Monday, October 23, 2017

So what is next for Meghan and Prince Harry


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Every day it seems there are new stories, new predictions on the where and when for the announcement of the engagement between HRH Prince Henry of Wales and Miss Rachel Meghan Markle.

The Succession to the Crown Act (2013) requires the first six in line to the throne to obtain permission to marry from the Sovereign. This legislation abrogated the Royal Marriages Act (1772), which required a lot more people to obtain permission.

Prince Harry is currently fifth in line, following his father, the Prince of Wales,  his brother, the Duke of Cambridge, and the his two young children, Prince George and Princess Charlotte of Cambridge.  The Duchess of Cambridge expects a third child in April, and this birth will push Harry down one notch.  He will regain a notch when his father becomes king.

But Miss Markle cannot pick up and move to the United Kingdom without going through a few hoops.  Marriage to a member of the Royal Family will not exclude her from these hoops.

She will need to apply for a fiancee settlement visa.  Prince Harry will be her sponsor, and he will have to prove that he can support her.  He must earn  at least £18, 600 per year for at least six months before filing the application.   I think Harry will ace the financial requirements.

The sponsor will also need to have "suitable accommodation" in the United Kingdom.   I don't see any problem with this requirement.

  As Miss Markle comes from an English-speaking country, she won't be required to "pass a mandatory English language test" before filing the application.

If the application is approved,  Miss Markle will be granted a six month visa.  One of the requirements is that the marriage take place in the United Kingdom within the six month period (from the time the application was placed.)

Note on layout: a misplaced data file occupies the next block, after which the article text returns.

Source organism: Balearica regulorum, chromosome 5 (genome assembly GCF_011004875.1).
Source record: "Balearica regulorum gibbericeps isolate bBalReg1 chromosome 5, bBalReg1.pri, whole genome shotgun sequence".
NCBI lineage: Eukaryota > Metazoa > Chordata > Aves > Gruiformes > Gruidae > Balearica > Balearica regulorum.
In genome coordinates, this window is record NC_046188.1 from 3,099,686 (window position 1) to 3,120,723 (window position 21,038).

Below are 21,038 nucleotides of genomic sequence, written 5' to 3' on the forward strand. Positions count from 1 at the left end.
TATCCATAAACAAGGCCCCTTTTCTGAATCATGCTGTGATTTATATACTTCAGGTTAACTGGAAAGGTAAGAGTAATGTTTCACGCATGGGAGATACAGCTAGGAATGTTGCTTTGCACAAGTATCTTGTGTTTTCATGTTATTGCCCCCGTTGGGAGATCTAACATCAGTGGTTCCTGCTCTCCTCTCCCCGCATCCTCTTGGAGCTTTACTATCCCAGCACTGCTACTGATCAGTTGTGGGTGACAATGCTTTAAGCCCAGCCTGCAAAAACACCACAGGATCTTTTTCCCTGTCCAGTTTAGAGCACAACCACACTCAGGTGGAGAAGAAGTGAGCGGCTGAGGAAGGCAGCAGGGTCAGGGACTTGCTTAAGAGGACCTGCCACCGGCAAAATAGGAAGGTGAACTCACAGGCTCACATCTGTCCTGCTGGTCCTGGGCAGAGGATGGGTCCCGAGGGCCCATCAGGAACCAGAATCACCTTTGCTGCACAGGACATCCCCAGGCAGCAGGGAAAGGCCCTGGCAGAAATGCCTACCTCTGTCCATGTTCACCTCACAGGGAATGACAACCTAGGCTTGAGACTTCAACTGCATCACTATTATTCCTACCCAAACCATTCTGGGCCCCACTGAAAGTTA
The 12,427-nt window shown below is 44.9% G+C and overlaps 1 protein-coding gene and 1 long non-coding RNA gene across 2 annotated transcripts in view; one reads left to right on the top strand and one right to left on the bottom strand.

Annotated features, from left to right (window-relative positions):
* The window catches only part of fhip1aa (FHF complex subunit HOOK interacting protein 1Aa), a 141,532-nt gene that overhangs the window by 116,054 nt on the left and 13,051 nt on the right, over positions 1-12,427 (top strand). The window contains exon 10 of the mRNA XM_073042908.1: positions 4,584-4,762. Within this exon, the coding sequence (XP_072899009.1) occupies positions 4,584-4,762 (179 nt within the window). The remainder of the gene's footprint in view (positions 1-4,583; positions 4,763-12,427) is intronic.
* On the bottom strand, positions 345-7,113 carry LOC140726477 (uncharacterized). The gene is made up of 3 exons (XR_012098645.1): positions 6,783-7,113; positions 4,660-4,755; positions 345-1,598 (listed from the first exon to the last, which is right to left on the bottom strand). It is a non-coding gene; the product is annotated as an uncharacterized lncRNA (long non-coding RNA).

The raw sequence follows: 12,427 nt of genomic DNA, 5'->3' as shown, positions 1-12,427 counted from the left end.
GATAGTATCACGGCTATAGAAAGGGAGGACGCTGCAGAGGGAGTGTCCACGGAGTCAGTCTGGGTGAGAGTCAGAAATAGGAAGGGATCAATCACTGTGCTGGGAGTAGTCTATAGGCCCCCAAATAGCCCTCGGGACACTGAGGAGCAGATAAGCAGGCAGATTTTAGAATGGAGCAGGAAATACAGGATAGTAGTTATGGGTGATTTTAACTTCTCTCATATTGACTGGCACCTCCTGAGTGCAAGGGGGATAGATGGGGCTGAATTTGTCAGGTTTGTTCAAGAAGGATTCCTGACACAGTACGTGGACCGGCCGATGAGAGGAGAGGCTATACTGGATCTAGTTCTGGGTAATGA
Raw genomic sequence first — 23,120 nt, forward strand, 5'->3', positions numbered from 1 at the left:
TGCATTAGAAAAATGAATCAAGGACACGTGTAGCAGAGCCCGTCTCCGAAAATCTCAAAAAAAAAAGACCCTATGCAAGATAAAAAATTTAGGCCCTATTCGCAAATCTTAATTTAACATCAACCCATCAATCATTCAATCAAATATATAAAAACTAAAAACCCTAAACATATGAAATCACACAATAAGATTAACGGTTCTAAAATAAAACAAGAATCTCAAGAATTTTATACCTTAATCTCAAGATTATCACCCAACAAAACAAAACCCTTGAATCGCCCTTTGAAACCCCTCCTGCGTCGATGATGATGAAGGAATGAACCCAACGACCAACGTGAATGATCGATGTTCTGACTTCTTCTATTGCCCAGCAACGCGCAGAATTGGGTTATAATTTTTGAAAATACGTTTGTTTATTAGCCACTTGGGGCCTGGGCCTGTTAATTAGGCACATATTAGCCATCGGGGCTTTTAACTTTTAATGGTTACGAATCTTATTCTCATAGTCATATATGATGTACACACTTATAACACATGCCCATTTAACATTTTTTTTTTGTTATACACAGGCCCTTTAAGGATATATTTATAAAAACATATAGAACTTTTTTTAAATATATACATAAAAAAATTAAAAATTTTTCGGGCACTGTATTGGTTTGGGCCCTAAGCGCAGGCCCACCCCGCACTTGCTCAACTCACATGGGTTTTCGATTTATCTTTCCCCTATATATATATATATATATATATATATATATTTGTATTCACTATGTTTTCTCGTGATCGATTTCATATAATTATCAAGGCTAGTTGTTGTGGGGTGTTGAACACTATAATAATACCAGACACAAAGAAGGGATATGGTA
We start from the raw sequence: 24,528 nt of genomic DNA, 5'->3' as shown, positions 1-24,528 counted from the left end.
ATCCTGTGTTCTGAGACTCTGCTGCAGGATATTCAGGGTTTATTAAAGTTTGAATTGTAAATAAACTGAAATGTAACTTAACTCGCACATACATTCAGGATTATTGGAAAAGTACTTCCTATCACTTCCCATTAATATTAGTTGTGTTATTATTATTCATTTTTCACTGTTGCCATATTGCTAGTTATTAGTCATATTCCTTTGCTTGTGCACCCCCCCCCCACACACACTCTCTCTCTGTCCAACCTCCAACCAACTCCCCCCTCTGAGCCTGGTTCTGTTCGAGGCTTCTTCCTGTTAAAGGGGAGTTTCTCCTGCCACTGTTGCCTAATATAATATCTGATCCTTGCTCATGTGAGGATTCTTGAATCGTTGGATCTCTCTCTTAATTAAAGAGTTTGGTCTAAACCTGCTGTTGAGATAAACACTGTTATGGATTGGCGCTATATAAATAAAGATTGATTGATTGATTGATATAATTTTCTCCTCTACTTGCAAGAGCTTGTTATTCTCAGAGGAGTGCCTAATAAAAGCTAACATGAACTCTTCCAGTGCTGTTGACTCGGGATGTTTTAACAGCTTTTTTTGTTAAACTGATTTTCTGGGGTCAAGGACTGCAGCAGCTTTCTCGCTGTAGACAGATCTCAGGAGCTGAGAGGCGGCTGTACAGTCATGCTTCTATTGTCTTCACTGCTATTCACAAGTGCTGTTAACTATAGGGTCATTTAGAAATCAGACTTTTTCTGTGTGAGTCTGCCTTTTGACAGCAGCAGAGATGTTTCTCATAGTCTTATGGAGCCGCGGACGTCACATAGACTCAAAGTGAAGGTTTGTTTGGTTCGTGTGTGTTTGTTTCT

During the six month period, Miss Markle will not be able to work in the United Kingdom.

After the wedding,  the royal bride will have to apply for a marriage visa.  This visa lasts for 60 months, and renewed at 33 months before she would be eligible to apply for what is known as "Indefinite Leave to Remain." 

The requirements for this application are strict, but after a year of this application,  Her Royal Highness will be able to apply for UK citizenship.

The United States does not recognize dual citizenship but accepts that other countries allows for dual citizenship.  This means that Meghan would not be required to renounce her United States nationality if she chooses to become a British citizen.  She will not be entitled to a British passport until she acquires British nationality.

I have no doubt that Miss Markle will have no issues with her visa applications.

https://www.gov.uk/uk-family-visa/partner-spouse

On Miss Markle's religion or no religion http://royalmusingsblogspotcom.blogspot.com/2017/08/meghan-markles-religion-or-no-religion.html


http://royalmusingsblogspotcom.blogspot.com/2017/04/what-is-next-for-meghan-markle.html

http://royalmusingsblogspotcom.blogspot.com/2017/09/we-just-might-have-another-american.html

4 comments:

barbara wissinger said...

Is Ms. Markle required to become a British citizen?

Marlene Eilers Koenig said...

No law, but it would be bad form I think after the five year period and become a permanent resident to not become a citizen when you are representing the country.

barbara wissinger said...

I was just wondering if Ms. Markle would be more like Mr. O'Neill in Sweden, but since the British are more high profile, I imagine not.

Marlene Eilers Koenig said...

She does not have businesses to run. She will be giving up her minor acting career (She is not A list) and will become a working royal.